MJA committee elects a new chair

By December 7, 2012News archive

The MJA committee is elected (or re-elected) every year at the AGM, and following the AGM the new committee chooses officers for the year.

We haven’t previously announced those officers to the association, so this is a first. We thought the broader membership, who cannot get to a London AGM, might be interested in knowing something about the officers and committee who run your association. All are listed on the MJA website under the About Us tab at https://mjauk.org/content/executive-committee . You will need to log in to read it. Meanwhile, here is an introduction to your new chair, Victoria Lambert.

You will have read Victoria’s health features to most of the UK’s national newspapers: principally the Daily Telegraph, the Guardian and the Daily Mail. Earlier staff positions have included health editor of the Daily Telegraph and health editor of the Daily Mail. Now freelance, she owns and edits www.underthescope.co.uk . She has appeared on BBC Breakfast and ITV’s This Morning, and broadcast on Radio 4’s Woman’s Hour, and other radio stations. She has won numerous awards including the EU 2011 Best Cancer Reporter Award, presented by the European School of Oncology, and has been commended many times in the MJA’s own awards. She acts as Media Ambassador for the Prostate Cancer Charity on a pro bono basis, and is also a public speaker and lecturer.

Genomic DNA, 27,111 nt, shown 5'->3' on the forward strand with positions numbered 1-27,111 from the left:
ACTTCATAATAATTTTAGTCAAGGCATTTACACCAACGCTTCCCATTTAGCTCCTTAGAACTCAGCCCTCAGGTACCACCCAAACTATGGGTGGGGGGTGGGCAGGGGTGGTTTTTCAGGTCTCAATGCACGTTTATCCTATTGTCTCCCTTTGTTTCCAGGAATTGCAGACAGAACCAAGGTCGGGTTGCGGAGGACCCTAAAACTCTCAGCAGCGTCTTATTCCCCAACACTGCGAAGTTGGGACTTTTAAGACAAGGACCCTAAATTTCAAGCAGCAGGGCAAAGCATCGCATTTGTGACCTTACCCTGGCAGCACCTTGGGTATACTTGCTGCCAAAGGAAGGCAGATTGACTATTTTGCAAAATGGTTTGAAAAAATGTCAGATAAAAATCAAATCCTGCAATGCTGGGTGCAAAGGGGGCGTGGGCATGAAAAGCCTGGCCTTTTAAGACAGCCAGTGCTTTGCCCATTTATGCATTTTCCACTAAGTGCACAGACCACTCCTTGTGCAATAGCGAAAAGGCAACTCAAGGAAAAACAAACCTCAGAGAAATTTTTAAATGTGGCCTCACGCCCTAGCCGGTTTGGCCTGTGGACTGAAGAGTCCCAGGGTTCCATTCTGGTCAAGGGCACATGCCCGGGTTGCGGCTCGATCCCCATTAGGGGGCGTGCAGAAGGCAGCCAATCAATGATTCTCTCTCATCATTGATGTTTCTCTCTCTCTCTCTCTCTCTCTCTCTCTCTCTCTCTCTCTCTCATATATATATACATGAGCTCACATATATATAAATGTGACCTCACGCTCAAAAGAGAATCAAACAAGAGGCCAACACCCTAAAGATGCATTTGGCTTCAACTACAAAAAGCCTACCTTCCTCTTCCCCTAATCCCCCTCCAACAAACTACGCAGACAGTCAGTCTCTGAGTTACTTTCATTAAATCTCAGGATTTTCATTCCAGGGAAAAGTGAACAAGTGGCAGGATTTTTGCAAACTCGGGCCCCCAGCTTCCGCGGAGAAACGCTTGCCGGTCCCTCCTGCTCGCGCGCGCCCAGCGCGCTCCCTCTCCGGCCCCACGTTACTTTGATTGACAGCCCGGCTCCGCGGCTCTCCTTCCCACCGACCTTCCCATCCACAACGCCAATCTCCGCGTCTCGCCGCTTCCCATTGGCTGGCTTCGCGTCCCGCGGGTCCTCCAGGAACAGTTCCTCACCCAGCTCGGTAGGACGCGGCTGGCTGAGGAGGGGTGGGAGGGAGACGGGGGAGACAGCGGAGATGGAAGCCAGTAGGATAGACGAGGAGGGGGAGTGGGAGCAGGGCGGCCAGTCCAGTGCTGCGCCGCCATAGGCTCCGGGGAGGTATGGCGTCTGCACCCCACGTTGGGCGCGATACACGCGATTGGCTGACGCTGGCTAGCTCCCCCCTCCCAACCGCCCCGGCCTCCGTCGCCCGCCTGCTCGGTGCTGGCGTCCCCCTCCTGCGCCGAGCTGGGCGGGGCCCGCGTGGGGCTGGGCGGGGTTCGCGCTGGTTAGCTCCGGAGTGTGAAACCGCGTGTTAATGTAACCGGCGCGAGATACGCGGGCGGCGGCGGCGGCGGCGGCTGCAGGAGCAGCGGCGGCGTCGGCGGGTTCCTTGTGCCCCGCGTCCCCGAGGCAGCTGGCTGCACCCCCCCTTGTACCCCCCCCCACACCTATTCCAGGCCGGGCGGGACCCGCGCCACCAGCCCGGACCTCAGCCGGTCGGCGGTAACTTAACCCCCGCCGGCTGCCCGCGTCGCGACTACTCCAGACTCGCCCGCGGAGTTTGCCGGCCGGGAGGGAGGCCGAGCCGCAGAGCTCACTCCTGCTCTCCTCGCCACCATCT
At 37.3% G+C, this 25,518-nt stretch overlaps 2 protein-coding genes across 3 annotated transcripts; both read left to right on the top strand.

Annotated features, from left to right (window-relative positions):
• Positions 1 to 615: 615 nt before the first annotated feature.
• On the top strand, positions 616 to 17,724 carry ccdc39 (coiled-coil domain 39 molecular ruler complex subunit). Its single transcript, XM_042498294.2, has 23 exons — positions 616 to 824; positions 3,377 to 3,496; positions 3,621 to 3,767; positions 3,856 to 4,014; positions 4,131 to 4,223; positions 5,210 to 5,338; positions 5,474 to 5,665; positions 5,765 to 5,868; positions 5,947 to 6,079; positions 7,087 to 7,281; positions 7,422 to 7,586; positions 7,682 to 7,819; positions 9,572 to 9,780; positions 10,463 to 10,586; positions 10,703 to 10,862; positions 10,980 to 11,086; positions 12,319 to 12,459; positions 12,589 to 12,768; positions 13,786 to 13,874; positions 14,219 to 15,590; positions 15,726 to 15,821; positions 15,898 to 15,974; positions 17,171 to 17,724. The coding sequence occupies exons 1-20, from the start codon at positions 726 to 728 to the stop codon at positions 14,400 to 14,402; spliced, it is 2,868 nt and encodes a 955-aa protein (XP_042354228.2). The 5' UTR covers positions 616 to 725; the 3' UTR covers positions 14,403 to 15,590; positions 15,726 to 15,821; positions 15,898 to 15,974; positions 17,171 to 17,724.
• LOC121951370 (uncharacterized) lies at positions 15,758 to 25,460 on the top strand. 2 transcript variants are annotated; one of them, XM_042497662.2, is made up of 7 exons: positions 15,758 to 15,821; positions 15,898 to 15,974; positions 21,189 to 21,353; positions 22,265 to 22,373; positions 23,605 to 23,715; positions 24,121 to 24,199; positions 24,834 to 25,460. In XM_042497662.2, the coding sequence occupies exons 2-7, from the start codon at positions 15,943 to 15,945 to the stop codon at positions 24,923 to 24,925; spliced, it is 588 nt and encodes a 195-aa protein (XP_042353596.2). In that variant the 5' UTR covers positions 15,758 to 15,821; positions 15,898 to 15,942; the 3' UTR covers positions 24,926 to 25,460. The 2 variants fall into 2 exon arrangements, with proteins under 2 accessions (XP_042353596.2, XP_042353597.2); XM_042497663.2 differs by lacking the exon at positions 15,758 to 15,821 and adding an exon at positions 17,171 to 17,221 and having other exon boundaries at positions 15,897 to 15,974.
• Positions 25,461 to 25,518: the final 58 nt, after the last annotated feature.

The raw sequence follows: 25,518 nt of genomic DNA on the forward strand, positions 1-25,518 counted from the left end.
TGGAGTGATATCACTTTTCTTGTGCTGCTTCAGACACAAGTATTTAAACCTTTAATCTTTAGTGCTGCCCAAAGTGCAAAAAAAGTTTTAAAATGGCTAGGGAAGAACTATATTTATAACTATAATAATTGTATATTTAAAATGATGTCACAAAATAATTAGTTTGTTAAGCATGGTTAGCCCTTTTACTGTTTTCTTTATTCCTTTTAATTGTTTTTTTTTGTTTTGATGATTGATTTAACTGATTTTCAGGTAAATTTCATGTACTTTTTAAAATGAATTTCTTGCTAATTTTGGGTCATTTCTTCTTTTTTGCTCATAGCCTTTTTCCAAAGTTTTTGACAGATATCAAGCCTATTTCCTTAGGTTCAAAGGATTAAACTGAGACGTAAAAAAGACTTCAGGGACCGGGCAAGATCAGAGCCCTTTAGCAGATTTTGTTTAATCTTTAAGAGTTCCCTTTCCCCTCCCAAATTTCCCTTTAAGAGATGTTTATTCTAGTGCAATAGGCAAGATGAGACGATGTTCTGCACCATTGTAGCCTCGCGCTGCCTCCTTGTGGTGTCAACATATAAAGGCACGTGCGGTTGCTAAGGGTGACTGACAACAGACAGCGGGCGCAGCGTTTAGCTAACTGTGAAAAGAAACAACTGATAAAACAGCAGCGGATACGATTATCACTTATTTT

Victoria joined the MJA some six or seven years ago, has attended award ceremonies and meetings, and says she finds it a useful source of information, contacts and morale-building. She joined the committee last summer and has since been appointed MJA chair. She says: ‘I hope to help the MJA expand into the digital age. What can we get out of our website, from Twitter and Facebook? Will it help us find and verify stories, track down more work, develop new contacts? I’d also like to help make the wider world more aware of the MJA and what an incredible resource its members are. I think we should be more vocal, more involved in the national conversation about the National Health Service and the future of healthcare.  As essentially science journalists (albeit often working on stories that are always human, sometimes patient-led), I think the MJA could also take a lead in wider journalism. I think we understand issues such as confidentiality, accuracy, sources, resources and balance, possibly better than journalists working in other fields, simply because they come as standard with our job.

‘Lastly, I look forward to helping organise more meetings and events where we can work – and play together.’

PS Take a tip from what Victoria says about the MJA website, and go online and tell us what concerns you in your professional life today.


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